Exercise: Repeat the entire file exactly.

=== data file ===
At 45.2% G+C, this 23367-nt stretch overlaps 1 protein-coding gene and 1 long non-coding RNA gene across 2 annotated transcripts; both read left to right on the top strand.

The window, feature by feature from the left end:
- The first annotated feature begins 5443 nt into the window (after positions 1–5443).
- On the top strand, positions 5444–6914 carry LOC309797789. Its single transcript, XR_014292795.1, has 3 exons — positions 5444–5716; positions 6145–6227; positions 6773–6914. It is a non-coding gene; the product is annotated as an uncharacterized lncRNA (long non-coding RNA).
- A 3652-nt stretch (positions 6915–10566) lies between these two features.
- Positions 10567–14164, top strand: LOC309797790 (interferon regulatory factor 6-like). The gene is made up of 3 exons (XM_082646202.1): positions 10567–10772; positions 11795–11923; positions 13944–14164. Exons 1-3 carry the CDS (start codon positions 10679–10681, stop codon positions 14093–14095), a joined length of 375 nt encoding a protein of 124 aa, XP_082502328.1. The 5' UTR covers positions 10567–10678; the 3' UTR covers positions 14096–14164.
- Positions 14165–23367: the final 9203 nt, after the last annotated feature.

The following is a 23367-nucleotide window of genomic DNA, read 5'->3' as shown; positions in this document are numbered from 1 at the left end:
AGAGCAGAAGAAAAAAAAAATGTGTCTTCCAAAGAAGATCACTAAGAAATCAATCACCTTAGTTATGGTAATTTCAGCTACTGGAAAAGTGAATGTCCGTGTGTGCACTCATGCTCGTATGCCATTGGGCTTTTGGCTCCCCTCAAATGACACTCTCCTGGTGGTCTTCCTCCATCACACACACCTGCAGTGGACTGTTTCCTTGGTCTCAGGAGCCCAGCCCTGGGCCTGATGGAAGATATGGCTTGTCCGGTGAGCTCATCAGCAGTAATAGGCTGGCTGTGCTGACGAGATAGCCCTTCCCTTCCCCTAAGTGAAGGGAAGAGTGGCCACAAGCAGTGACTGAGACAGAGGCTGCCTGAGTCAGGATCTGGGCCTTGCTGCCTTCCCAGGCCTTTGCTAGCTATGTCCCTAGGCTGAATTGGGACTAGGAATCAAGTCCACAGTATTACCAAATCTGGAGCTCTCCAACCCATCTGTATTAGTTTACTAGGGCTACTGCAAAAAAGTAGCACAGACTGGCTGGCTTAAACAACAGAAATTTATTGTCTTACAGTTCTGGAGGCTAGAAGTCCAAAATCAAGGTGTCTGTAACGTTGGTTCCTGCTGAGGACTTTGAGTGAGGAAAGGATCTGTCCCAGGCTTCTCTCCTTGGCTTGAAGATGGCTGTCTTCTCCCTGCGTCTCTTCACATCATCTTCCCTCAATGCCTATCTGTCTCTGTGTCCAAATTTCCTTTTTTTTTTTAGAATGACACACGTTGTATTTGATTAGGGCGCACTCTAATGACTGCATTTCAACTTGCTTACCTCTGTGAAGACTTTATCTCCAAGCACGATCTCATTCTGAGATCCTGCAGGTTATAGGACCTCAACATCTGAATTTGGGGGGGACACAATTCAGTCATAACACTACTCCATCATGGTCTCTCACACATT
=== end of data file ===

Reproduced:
At 45.2% G+C, this 23367-nt stretch overlaps 1 protein-coding gene and 1 long non-coding RNA gene across 2 annotated transcripts; both read left to right on the top strand.

The window, feature by feature from the left end:
- The first annotated feature begins 5443 nt into the window (after positions 1–5443).
- On the top strand, positions 5444–6914 carry LOC309797789. Its single transcript, XR_014292795.1, has 3 exons — positions 5444–5716; positions 6145–6227; positions 6773–6914. It is a non-coding gene; the product is annotated as an uncharacterized lncRNA (long non-coding RNA).
- A 3652-nt stretch (positions 6915–10566) lies between these two features.
- Positions 10567–14164, top strand: LOC309797790 (interferon regulatory factor 6-like). The gene is made up of 3 exons (XM_082646202.1): positions 10567–10772; positions 11795–11923; positions 13944–14164. Exons 1-3 carry the CDS (start codon positions 10679–10681, stop codon positions 14093–14095), a joined length of 375 nt encoding a protein of 124 aa, XP_082502328.1. The 5' UTR covers positions 10567–10678; the 3' UTR covers positions 14096–14164.
- Positions 14165–23367: the final 9203 nt, after the last annotated feature.

The following is a 23367-nucleotide window of genomic DNA, read 5'->3' as shown; positions in this document are numbered from 1 at the left end:
AGAGCAGAAGAAAAAAAAAATGTGTCTTCCAAAGAAGATCACTAAGAAATCAATCACCTTAGTTATGGTAATTTCAGCTACTGGAAAAGTGAATGTCCGTGTGTGCACTCATGCTCGTATGCCATTGGGCTTTTGGCTCCCCTCAAATGACACTCTCCTGGTGGTCTTCCTCCATCACACACACCTGCAGTGGACTGTTTCCTTGGTCTCAGGAGCCCAGCCCTGGGCCTGATGGAAGATATGGCTTGTCCGGTGAGCTCATCAGCAGTAATAGGCTGGCTGTGCTGACGAGATAGCCCTTCCCTTCCCCTAAGTGAAGGGAAGAGTGGCCACAAGCAGTGACTGAGACAGAGGCTGCCTGAGTCAGGATCTGGGCCTTGCTGCCTTCCCAGGCCTTTGCTAGCTATGTCCCTAGGCTGAATTGGGACTAGGAATCAAGTCCACAGTATTACCAAATCTGGAGCTCTCCAACCCATCTGTATTAGTTTACTAGGGCTACTGCAAAAAAGTAGCACAGACTGGCTGGCTTAAACAACAGAAATTTATTGTCTTACAGTTCTGGAGGCTAGAAGTCCAAAATCAAGGTGTCTGTAACGTTGGTTCCTGCTGAGGACTTTGAGTGAGGAAAGGATCTGTCCCAGGCTTCTCTCCTTGGCTTGAAGATGGCTGTCTTCTCCCTGCGTCTCTTCACATCATCTTCCCTCAATGCCTATCTGTCTCTGTGTCCAAATTTCCTTTTTTTTTTTAGAATGACACACGTTGTATTTGATTAGGGCGCACTCTAATGACTGCATTTCAACTTGCTTACCTCTGTGAAGACTTTATCTCCAAGCACGATCTCATTCTGAGATCCTGCAGGTTATAGGACCTCAACATCTGAATTTGGGGGGGACACAATTCAGTCATAACACTACTCCATCATGGTCTCTCACACATT